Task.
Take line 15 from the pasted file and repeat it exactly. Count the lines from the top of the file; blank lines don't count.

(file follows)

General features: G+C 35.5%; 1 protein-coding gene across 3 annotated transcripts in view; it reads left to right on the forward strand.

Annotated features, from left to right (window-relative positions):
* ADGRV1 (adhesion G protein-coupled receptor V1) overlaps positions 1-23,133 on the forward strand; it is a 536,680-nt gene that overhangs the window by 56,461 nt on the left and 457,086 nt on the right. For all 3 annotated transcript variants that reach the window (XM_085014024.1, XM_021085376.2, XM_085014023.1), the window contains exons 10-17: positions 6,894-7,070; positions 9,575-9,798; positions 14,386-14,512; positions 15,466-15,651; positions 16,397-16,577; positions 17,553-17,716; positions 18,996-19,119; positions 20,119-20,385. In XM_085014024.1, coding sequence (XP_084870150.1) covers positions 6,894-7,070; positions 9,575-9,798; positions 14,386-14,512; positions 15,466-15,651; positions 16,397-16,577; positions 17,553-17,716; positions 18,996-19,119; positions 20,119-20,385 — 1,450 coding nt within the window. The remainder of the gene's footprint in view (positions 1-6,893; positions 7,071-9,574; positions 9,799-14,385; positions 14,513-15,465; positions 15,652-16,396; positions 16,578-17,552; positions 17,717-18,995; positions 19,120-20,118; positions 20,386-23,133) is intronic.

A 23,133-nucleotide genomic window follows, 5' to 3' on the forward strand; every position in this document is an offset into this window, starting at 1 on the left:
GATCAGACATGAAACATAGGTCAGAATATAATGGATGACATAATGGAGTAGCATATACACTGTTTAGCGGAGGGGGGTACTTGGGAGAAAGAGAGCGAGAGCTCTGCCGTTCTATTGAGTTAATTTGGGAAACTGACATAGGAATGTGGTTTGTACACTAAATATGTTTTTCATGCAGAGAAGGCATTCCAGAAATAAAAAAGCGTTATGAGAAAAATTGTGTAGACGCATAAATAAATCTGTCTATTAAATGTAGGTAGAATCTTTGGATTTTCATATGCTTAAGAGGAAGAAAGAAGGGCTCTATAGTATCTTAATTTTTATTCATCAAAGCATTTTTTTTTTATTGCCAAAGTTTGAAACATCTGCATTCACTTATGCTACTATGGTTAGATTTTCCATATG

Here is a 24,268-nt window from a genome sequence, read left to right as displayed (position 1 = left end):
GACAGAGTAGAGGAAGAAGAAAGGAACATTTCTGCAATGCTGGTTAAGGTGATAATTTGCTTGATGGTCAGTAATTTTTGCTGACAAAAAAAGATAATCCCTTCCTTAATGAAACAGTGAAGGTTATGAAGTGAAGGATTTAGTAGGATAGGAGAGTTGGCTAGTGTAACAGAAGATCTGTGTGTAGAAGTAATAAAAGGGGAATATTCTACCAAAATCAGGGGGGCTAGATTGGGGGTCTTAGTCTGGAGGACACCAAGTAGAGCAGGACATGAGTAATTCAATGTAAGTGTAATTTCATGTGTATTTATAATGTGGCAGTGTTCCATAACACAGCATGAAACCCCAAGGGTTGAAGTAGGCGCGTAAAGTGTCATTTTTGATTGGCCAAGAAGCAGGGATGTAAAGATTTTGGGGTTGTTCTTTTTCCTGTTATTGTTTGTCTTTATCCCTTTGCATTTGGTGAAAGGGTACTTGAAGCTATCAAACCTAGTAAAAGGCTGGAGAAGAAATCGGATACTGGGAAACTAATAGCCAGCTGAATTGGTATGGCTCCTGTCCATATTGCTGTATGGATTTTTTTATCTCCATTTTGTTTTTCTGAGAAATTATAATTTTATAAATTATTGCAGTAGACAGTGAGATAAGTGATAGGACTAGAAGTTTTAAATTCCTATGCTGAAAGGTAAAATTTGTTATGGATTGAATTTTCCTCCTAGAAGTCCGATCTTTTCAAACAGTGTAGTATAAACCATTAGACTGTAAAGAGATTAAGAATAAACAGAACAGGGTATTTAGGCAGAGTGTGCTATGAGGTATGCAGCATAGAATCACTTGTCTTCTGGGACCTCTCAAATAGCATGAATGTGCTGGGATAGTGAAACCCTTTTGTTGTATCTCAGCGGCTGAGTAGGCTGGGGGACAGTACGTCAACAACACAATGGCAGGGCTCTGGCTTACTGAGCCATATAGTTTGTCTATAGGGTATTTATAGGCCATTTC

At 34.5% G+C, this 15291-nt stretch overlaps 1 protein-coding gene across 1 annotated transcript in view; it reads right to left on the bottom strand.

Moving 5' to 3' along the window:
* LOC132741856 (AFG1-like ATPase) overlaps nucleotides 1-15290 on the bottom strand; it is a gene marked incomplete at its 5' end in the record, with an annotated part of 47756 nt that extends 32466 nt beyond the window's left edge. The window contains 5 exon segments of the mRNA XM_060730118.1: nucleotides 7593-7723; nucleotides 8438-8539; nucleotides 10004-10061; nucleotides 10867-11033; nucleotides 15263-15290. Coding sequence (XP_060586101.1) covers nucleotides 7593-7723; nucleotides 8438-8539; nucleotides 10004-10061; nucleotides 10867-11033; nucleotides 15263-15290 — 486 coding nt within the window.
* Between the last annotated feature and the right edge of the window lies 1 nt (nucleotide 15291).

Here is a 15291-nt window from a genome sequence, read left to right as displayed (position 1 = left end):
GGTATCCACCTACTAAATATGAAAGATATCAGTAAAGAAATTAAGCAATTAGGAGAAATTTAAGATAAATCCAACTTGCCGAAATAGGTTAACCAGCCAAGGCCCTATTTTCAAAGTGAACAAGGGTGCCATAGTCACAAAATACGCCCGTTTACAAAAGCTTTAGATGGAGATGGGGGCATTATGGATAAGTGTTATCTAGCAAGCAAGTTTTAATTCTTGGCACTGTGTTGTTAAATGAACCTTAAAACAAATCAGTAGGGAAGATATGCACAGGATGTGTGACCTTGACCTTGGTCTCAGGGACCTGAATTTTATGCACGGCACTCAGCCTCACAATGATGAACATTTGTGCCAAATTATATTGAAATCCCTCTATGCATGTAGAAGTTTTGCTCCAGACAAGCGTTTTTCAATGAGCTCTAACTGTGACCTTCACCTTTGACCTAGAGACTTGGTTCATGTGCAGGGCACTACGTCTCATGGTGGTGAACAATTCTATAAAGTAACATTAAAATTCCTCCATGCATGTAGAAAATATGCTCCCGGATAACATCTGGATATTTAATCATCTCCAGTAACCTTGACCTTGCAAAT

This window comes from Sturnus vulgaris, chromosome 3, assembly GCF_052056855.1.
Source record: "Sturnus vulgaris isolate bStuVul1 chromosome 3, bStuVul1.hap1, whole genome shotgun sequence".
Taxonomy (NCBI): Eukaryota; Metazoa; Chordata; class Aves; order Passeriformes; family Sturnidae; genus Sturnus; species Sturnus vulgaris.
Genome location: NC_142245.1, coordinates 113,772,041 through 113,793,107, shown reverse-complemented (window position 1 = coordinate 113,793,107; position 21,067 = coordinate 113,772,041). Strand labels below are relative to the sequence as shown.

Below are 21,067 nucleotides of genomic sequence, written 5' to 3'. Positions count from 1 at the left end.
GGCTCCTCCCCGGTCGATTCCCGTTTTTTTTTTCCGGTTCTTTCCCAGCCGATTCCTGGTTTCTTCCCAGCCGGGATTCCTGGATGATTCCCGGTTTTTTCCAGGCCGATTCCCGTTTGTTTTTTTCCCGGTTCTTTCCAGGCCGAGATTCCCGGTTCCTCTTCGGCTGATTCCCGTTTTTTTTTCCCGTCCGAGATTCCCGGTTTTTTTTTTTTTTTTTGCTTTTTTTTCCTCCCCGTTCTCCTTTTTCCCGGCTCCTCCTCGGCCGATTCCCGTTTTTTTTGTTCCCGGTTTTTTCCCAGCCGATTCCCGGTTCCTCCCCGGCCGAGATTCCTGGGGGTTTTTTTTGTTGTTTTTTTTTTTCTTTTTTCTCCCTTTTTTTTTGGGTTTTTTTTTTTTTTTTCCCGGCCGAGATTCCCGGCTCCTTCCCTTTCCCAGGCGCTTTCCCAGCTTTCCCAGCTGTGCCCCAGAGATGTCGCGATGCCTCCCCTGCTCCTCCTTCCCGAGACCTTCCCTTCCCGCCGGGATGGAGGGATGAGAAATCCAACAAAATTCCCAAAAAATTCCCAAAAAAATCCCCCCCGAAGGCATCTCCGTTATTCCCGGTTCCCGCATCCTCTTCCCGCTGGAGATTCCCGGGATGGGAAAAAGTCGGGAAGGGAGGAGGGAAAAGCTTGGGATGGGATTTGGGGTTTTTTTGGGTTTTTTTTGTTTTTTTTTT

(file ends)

Source record: "Sturnus vulgaris isolate bStuVul1 chromosome 3, bStuVul1.hap1, whole genome shotgun sequence".